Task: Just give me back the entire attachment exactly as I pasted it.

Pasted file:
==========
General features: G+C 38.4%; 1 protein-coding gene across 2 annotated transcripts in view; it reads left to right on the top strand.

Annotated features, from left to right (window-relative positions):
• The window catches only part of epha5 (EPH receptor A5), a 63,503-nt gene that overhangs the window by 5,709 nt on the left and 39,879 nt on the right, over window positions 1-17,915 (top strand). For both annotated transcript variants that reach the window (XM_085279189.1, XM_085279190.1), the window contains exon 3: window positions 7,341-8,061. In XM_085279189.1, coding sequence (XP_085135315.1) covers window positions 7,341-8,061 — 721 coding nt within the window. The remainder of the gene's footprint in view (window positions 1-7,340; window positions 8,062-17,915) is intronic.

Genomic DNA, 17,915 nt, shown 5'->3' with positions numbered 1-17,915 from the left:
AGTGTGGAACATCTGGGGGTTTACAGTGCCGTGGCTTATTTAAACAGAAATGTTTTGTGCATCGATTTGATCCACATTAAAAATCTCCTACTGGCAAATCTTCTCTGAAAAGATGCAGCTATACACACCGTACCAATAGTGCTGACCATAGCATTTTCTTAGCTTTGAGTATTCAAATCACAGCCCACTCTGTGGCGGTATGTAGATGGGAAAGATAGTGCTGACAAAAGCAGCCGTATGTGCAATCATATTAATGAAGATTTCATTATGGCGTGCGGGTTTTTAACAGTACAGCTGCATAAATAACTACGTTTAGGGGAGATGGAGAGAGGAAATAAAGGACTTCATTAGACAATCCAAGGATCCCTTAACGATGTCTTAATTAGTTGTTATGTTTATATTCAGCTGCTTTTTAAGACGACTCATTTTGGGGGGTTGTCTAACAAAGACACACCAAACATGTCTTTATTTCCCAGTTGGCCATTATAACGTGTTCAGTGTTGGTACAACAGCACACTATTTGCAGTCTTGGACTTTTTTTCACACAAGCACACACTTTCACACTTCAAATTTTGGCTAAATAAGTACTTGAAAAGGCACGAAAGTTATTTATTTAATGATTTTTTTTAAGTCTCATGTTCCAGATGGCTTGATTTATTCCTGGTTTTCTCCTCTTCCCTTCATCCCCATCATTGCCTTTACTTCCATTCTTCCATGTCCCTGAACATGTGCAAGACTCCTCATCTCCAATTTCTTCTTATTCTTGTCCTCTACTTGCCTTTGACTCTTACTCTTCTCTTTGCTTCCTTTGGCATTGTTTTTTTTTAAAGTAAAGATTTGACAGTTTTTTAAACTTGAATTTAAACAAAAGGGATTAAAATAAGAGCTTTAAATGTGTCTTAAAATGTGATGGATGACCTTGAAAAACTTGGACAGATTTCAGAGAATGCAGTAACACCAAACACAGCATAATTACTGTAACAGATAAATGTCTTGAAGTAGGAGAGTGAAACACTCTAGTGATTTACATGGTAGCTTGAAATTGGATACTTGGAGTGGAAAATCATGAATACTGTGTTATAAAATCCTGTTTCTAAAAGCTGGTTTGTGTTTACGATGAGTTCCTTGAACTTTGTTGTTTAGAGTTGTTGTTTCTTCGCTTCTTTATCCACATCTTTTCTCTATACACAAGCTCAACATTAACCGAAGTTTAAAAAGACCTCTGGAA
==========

General features: G+C 38.4%; 1 protein-coding gene across 2 annotated transcripts in view; it reads left to right on the top strand.

Annotated features, from left to right (window-relative positions):
• The window catches only part of epha5 (EPH receptor A5), a 63,503-nt gene that overhangs the window by 5,709 nt on the left and 39,879 nt on the right, over window positions 1-17,915 (top strand). For both annotated transcript variants that reach the window (XM_085279189.1, XM_085279190.1), the window contains exon 3: window positions 7,341-8,061. In XM_085279189.1, coding sequence (XP_085135315.1) covers window positions 7,341-8,061 — 721 coding nt within the window. The remainder of the gene's footprint in view (window positions 1-7,340; window positions 8,062-17,915) is intronic.

Genomic DNA, 17,915 nt, shown 5'->3' with positions numbered 1-17,915 from the left:
AGTGTGGAACATCTGGGGGTTTACAGTGCCGTGGCTTATTTAAACAGAAATGTTTTGTGCATCGATTTGATCCACATTAAAAATCTCCTACTGGCAAATCTTCTCTGAAAAGATGCAGCTATACACACCGTACCAATAGTGCTGACCATAGCATTTTCTTAGCTTTGAGTATTCAAATCACAGCCCACTCTGTGGCGGTATGTAGATGGGAAAGATAGTGCTGACAAAAGCAGCCGTATGTGCAATCATATTAATGAAGATTTCATTATGGCGTGCGGGTTTTTAACAGTACAGCTGCATAAATAACTACGTTTAGGGGAGATGGAGAGAGGAAATAAAGGACTTCATTAGACAATCCAAGGATCCCTTAACGATGTCTTAATTAGTTGTTATGTTTATATTCAGCTGCTTTTTAAGACGACTCATTTTGGGGGGTTGTCTAACAAAGACACACCAAACATGTCTTTATTTCCCAGTTGGCCATTATAACGTGTTCAGTGTTGGTACAACAGCACACTATTTGCAGTCTTGGACTTTTTTTCACACAAGCACACACTTTCACACTTCAAATTTTGGCTAAATAAGTACTTGAAAAGGCACGAAAGTTATTTATTTAATGATTTTTTTTAAGTCTCATGTTCCAGATGGCTTGATTTATTCCTGGTTTTCTCCTCTTCCCTTCATCCCCATCATTGCCTTTACTTCCATTCTTCCATGTCCCTGAACATGTGCAAGACTCCTCATCTCCAATTTCTTCTTATTCTTGTCCTCTACTTGCCTTTGACTCTTACTCTTCTCTTTGCTTCCTTTGGCATTGTTTTTTTTTAAAGTAAAGATTTGACAGTTTTTTAAACTTGAATTTAAACAAAAGGGATTAAAATAAGAGCTTTAAATGTGTCTTAAAATGTGATGGATGACCTTGAAAAACTTGGACAGATTTCAGAGAATGCAGTAACACCAAACACAGCATAATTACTGTAACAGATAAATGTCTTGAAGTAGGAGAGTGAAACACTCTAGTGATTTACATGGTAGCTTGAAATTGGATACTTGGAGTGGAAAATCATGAATACTGTGTTATAAAATCCTGTTTCTAAAAGCTGGTTTGTGTTTACGATGAGTTCCTTGAACTTTGTTGTTTAGAGTTGTTGTTTCTTCGCTTCTTTATCCACATCTTTTCTCTATACACAAGCTCAACATTAACCGAAGTTTAAAAAGACCTCTGGAA